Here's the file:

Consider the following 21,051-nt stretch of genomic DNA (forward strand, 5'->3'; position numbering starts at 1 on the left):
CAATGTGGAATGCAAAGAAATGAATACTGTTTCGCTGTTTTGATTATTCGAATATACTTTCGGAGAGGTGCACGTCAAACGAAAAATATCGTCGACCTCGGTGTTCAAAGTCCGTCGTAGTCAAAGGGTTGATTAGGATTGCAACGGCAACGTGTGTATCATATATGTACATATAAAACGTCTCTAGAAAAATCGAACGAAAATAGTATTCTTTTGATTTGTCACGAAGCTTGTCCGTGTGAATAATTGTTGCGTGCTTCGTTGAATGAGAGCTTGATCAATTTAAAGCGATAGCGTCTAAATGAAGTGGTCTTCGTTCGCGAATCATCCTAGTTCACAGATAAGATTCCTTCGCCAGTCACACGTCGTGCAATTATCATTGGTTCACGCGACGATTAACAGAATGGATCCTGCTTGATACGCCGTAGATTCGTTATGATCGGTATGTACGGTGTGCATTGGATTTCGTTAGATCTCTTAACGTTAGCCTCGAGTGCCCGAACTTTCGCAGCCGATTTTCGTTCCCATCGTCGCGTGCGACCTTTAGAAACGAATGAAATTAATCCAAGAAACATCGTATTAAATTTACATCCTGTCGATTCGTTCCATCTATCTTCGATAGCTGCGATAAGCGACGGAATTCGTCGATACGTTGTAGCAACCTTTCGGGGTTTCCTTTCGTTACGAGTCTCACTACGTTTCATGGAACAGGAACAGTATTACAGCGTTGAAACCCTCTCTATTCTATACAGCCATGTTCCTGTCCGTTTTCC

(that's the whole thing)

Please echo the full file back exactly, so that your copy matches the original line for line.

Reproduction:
Consider the following 21,051-nt stretch of genomic DNA (forward strand, 5'->3'; position numbering starts at 1 on the left):
CAATGTGGAATGCAAAGAAATGAATACTGTTTCGCTGTTTTGATTATTCGAATATACTTTCGGAGAGGTGCACGTCAAACGAAAAATATCGTCGACCTCGGTGTTCAAAGTCCGTCGTAGTCAAAGGGTTGATTAGGATTGCAACGGCAACGTGTGTATCATATATGTACATATAAAACGTCTCTAGAAAAATCGAACGAAAATAGTATTCTTTTGATTTGTCACGAAGCTTGTCCGTGTGAATAATTGTTGCGTGCTTCGTTGAATGAGAGCTTGATCAATTTAAAGCGATAGCGTCTAAATGAAGTGGTCTTCGTTCGCGAATCATCCTAGTTCACAGATAAGATTCCTTCGCCAGTCACACGTCGTGCAATTATCATTGGTTCACGCGACGATTAACAGAATGGATCCTGCTTGATACGCCGTAGATTCGTTATGATCGGTATGTACGGTGTGCATTGGATTTCGTTAGATCTCTTAACGTTAGCCTCGAGTGCCCGAACTTTCGCAGCCGATTTTCGTTCCCATCGTCGCGTGCGACCTTTAGAAACGAATGAAATTAATCCAAGAAACATCGTATTAAATTTACATCCTGTCGATTCGTTCCATCTATCTTCGATAGCTGCGATAAGCGACGGAATTCGTCGATACGTTGTAGCAACCTTTCGGGGTTTCCTTTCGTTACGAGTCTCACTACGTTTCATGGAACAGGAACAGTATTACAGCGTTGAAACCCTCTCTATTCTATACAGCCATGTTCCTGTCCGTTTTCC